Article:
The Motley News

Why Organic Cotton Should Rule Your Wardrobe

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Guest post: Sophie Smith

featured imageimage source: pixabay.com

For the majority of people, the words ‘organic clothes’ bring shapeless tops, dull colours, and Birkenstock sandals into mind. But natural fashion has changed a lot since its beginnings, and now you can create your own distinctive style and be as fashionable as ever, while still making ecologically and socially responsible fashion choices.

image 01image source: pixabay.com

The significance of eco fashion reflects in its impact on our health, but also on stopping the progression of fast fashion and consumerism, as well as on the preservation of our planet. Wouldn’t you feel much better in your cute new dress if you knew how and where it was made?

Here are the main reasons you should make your wardrobe entirely natural.

Organic Materials Are Healthier than Conventional Ones

Some estimates say that conventional cotton manufacturers spend 25% of all the insecticides used worldwide each year. The farmers who work in cotton fields are forced to inhale all these chemicals every day, same as the factory workers who process the fibres and fabrics. And finally, we wear these clothes close to our skin.

Moreover, the pesticides used in the farming processes drain off into the rivers and lakes, which are our main source of drinking water. Due to this, non-organic clothes can have very serious repercussions on our health. Cancers are by far the most dangerous, but even milder ones, like skin irritation can be very annoying.

image 02image source: pixabay.com

On the other hand, all pieces of clothing labelled ‘organic’ need to meet certain criteria regarding the fibre manufacturing, dying, and handling processes. The greatest advantage of organic materials is that they are produced without the use of any pesticides, or other synthetic chemicals, from plants that have not been radiated or genetically modified, and with the emphases on reduced environmental pollution. This makes them less harmful to farmers, workers, and consumers alike.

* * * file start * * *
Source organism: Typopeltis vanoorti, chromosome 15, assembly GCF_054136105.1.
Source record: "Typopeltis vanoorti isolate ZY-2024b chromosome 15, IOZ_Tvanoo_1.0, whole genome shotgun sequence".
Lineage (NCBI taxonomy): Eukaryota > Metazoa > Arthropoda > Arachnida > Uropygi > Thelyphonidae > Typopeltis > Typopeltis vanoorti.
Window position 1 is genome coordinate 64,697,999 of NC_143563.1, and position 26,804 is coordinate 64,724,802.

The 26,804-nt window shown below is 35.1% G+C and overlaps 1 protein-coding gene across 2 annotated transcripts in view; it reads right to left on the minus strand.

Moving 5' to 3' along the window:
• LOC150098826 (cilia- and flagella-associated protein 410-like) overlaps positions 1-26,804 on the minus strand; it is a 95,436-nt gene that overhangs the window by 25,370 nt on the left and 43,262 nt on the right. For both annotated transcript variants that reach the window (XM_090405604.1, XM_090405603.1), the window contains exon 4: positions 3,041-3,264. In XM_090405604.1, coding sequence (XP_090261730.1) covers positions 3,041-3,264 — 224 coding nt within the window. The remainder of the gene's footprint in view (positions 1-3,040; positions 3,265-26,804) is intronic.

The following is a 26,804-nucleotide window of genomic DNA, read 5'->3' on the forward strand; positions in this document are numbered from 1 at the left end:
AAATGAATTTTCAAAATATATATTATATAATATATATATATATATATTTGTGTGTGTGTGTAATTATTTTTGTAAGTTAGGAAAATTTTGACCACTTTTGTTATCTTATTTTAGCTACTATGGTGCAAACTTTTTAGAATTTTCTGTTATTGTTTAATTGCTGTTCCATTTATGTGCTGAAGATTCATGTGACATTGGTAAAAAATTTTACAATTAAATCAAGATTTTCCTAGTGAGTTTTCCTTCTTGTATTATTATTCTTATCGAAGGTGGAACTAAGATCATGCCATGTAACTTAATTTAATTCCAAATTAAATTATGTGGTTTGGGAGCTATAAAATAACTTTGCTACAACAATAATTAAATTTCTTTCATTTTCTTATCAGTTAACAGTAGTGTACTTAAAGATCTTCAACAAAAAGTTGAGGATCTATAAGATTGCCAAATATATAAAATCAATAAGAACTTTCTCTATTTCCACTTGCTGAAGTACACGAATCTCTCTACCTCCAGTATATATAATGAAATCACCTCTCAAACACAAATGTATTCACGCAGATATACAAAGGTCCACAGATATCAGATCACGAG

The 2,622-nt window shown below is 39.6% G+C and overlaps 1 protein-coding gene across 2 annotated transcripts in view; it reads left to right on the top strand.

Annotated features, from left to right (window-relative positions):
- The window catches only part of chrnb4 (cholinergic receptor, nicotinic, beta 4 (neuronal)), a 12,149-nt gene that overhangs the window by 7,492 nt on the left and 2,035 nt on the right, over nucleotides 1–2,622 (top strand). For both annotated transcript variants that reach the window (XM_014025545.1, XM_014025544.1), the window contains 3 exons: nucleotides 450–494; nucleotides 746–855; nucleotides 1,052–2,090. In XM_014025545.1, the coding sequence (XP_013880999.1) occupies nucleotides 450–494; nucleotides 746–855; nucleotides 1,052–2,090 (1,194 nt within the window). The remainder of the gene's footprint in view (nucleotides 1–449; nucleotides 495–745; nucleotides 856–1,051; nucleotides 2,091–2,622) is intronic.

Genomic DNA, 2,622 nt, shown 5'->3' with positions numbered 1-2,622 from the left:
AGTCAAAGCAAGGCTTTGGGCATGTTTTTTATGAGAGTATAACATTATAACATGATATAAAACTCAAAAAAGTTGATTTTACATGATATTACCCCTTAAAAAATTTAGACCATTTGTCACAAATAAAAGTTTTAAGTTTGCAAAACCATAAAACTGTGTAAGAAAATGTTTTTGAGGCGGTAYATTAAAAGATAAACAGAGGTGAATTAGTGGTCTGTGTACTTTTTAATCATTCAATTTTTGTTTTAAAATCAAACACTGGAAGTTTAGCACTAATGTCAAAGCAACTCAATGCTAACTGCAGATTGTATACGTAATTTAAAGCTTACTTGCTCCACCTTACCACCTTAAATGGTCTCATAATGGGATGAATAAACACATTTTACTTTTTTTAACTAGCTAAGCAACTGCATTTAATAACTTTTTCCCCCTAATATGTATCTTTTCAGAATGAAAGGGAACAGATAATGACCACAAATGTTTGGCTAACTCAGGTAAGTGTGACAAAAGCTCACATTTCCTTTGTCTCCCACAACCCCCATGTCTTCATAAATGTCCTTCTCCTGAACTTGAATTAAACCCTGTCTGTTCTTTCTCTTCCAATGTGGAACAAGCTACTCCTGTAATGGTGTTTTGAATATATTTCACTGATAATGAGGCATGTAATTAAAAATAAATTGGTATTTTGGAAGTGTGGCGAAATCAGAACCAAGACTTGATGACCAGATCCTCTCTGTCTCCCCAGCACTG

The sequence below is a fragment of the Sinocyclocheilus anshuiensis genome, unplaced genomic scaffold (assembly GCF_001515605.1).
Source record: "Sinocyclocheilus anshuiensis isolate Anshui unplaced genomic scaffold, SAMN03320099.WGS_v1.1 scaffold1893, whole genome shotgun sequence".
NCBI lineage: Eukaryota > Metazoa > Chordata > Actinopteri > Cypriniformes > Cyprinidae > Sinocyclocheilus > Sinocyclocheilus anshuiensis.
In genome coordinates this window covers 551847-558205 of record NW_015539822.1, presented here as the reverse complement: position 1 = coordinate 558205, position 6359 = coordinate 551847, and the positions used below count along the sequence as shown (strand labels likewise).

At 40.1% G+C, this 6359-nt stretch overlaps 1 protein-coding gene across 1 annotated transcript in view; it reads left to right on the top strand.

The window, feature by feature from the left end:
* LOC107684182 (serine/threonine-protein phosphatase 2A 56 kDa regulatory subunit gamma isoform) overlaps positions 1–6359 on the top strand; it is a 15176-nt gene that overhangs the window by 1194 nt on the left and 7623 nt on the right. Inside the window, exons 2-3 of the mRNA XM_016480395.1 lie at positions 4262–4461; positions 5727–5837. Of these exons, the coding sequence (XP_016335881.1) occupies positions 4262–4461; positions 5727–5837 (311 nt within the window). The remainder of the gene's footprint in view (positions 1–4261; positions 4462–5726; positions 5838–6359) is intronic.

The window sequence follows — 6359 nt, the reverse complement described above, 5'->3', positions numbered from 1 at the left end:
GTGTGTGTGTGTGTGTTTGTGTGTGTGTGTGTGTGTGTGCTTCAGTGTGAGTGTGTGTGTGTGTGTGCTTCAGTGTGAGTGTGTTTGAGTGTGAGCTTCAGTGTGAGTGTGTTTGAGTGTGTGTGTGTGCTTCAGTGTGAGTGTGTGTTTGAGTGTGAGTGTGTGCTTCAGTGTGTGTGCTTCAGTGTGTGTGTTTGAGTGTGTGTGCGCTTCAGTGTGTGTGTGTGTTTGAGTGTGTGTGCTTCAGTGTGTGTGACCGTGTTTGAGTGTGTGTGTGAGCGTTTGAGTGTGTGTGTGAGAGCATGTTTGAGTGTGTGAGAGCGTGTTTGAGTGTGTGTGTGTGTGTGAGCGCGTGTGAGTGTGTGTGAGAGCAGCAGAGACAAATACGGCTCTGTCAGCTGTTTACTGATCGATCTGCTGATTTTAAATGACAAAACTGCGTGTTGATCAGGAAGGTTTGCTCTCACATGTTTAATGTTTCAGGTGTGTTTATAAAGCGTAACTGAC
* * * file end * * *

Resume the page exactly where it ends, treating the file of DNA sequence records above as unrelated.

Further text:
image 03image source: pixabay.com

Organic cotton is by far the most commonly used fabric in today’s eco fashion industry. But lately, you can also find clothes made of organically grown hemp, bamboo, and silk.

Social Impact of Organic Fashion

The 2013 disaster in Savar Upazila, Bangladesh, when over 1,100 people died in one day, was a sobering moment for the representatives of the fashion industry. Especially for those concerned about the ethical dimension of sustainability of the current trends. After that day, the naturalist movement started looking for a solution to the safety and working issues that are present in all developing countries around the globe. Some of these problems include various kinds of discrimination based on gender, age, race, religion, then child labour, and extremely inhumane working conditions in which employees are forced to risk their lives every day.

Fair Trade is a social movement that is looking to help the marginalized textile workers in third world countries, by ensuring fair and equal conditions for all. This means fixed working hours, guaranteed wages at the end of the month, vacation, sick leave, and other rights.

image 04image source: pixabay.com

But the movement can only do part of the work. The rest is on us consumers. The next time you decide to buy a new shirt, check where and how it was made and only choose sustainable clothing, boycotting those brands that still stick to the old ways. Luckily, more and more brands are making the transfer to organic production, so there are no limitations in terms of available styles. There is only our consciousness to make us do the right thing.

How important is organic fashion to you? How much attention do you pay to the origin of the clothes when you are shopping?

Author BIO: Sophia Smith is Australian based fashion, beauty and lifestyle blogger. She could be described as fashion addict and life lover. She writes mostly in fashion and beauty related topics, mainly through blogs and articles. Sophia is regular contributor at High Style Life.

Find her on: Facebook  Twitter  Google +

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Author: Charish Halliburton

Writer and Editor for The Motley News

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